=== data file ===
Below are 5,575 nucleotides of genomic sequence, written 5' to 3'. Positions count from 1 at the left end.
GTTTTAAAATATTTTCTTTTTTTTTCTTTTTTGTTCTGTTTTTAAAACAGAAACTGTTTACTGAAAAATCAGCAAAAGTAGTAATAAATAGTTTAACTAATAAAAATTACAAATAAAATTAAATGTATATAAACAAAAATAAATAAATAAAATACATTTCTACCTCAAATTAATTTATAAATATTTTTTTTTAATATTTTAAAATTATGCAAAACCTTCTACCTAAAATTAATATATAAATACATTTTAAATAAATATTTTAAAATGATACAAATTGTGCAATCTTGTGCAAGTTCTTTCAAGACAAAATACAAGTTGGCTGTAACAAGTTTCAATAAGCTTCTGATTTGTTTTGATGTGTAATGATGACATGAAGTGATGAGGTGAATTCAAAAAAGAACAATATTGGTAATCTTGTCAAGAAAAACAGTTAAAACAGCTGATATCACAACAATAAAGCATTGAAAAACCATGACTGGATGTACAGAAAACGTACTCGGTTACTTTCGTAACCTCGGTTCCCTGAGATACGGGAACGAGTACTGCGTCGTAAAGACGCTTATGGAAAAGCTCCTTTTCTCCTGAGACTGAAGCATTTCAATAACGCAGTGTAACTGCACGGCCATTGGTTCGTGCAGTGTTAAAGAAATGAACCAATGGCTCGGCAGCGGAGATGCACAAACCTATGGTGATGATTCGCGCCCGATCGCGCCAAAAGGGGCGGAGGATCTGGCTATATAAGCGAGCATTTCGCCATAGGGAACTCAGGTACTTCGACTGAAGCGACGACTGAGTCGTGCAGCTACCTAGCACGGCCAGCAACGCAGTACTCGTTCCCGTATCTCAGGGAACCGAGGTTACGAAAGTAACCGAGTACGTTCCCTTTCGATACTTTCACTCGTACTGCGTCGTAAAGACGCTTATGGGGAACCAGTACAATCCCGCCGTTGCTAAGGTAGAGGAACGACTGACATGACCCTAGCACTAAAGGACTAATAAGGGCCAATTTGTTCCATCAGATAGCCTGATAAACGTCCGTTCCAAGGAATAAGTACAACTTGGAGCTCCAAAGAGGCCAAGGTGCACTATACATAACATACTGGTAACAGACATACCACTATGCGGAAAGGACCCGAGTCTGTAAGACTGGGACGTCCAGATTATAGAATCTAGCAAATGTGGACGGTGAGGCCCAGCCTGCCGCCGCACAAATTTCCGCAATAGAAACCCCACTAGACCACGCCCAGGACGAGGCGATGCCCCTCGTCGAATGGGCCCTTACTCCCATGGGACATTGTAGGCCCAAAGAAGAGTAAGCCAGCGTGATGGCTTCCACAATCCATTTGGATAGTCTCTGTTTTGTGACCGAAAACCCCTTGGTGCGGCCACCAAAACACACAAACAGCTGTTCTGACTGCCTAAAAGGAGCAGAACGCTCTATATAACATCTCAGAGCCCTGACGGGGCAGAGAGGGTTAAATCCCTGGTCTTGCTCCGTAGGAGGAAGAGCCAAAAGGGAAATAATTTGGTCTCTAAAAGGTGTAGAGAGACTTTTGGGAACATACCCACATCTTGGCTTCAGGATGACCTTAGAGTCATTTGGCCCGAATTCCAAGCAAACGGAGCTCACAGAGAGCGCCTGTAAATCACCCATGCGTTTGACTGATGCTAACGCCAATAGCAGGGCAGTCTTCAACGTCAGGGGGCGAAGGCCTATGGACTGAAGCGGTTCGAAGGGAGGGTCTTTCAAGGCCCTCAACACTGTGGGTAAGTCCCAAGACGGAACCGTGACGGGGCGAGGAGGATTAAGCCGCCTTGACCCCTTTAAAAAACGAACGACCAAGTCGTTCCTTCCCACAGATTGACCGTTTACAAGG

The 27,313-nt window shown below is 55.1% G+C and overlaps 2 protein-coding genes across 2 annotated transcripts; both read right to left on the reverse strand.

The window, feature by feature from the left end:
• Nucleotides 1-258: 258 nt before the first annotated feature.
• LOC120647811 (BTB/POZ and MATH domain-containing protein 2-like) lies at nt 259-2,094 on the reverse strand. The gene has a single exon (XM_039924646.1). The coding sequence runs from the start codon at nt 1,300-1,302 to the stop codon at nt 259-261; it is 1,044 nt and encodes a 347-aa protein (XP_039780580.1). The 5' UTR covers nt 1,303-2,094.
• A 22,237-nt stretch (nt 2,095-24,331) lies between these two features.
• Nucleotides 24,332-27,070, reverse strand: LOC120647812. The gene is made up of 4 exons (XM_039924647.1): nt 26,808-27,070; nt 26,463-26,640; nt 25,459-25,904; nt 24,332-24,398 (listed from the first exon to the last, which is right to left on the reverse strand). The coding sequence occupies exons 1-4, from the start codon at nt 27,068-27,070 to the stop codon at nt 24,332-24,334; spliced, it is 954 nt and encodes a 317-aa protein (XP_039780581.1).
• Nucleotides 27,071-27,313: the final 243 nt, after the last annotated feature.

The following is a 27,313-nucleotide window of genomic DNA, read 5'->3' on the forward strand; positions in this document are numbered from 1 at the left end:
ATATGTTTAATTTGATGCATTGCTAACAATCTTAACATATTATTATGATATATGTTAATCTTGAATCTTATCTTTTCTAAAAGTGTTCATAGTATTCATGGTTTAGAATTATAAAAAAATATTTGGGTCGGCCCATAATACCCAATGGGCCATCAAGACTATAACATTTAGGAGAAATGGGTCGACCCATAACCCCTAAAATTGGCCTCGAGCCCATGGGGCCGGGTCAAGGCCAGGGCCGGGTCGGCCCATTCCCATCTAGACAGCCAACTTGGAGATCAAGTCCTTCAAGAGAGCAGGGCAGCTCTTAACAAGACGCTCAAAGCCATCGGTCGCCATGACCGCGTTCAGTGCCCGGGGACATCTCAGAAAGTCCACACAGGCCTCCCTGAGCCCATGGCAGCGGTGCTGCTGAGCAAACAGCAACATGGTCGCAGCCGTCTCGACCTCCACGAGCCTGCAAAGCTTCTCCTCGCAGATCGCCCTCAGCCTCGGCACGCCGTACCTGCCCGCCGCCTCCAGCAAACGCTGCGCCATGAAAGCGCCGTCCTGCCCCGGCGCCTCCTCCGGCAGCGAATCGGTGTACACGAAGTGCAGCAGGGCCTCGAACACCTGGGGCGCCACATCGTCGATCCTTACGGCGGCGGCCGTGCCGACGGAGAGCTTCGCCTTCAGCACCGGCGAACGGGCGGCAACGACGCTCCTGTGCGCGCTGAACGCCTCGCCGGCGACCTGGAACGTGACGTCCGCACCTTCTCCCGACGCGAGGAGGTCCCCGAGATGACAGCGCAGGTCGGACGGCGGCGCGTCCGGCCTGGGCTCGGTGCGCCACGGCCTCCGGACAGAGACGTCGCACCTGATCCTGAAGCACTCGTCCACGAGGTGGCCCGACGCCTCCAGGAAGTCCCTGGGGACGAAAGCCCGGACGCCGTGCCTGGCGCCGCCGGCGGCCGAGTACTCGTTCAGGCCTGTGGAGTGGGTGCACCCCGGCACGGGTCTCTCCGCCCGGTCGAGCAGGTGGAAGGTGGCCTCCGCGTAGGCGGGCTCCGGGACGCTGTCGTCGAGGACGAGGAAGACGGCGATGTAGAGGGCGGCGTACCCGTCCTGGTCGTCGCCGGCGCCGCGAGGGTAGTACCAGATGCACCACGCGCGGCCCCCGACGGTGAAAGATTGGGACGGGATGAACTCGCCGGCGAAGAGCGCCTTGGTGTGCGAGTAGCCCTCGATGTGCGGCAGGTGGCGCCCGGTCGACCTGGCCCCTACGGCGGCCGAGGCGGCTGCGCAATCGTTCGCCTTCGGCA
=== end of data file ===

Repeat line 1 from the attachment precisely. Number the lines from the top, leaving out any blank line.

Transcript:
Below are 5,575 nucleotides of genomic sequence, written 5' to 3'. Positions count from 1 at the left end.